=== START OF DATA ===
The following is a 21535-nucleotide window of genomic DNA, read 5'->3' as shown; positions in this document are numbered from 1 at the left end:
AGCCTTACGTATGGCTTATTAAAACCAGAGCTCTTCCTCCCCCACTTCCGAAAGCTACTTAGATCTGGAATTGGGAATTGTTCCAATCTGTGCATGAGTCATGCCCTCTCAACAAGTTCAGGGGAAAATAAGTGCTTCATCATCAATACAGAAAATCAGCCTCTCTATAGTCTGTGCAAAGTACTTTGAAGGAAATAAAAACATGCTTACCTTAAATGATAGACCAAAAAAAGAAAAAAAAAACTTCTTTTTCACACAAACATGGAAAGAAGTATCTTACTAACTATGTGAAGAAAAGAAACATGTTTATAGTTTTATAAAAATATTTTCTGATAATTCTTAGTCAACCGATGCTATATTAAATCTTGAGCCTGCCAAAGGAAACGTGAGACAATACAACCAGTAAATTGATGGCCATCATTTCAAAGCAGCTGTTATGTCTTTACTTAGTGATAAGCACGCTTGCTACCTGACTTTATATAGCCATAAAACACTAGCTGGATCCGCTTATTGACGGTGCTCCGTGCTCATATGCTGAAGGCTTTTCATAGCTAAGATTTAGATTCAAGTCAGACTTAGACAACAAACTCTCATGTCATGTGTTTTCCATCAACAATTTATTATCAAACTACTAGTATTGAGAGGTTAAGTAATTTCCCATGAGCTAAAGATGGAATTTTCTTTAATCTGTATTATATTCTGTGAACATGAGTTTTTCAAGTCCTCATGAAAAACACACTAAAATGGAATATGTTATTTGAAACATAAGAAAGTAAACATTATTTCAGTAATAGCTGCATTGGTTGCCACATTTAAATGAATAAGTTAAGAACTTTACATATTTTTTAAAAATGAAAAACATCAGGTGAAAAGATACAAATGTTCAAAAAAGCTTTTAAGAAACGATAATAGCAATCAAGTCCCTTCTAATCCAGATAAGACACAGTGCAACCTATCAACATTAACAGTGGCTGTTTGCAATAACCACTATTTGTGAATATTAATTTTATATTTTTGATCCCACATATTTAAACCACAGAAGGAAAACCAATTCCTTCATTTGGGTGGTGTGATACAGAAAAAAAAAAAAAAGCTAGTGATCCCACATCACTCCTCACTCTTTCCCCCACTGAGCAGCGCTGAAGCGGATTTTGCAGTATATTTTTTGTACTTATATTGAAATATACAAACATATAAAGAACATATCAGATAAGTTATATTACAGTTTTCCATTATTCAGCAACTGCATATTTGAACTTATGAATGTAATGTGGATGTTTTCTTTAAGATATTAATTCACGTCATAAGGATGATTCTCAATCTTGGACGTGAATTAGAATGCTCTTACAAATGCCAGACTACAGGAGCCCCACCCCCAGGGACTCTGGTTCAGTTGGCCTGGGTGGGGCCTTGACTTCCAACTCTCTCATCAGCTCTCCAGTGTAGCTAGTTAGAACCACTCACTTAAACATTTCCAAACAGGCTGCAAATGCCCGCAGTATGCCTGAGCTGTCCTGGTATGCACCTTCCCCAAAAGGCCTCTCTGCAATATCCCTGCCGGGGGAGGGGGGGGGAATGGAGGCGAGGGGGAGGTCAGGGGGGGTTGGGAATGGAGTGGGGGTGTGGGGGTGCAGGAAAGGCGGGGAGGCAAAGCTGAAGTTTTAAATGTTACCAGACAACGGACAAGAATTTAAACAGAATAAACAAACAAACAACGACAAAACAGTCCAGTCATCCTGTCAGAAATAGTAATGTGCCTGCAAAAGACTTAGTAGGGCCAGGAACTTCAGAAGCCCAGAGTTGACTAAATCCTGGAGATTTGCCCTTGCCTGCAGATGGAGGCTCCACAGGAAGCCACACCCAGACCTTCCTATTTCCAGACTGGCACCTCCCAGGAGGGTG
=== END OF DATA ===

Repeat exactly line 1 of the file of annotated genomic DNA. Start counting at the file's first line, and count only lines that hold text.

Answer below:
The following is a 21535-nucleotide window of genomic DNA, read 5'->3' as shown; positions in this document are numbered from 1 at the left end: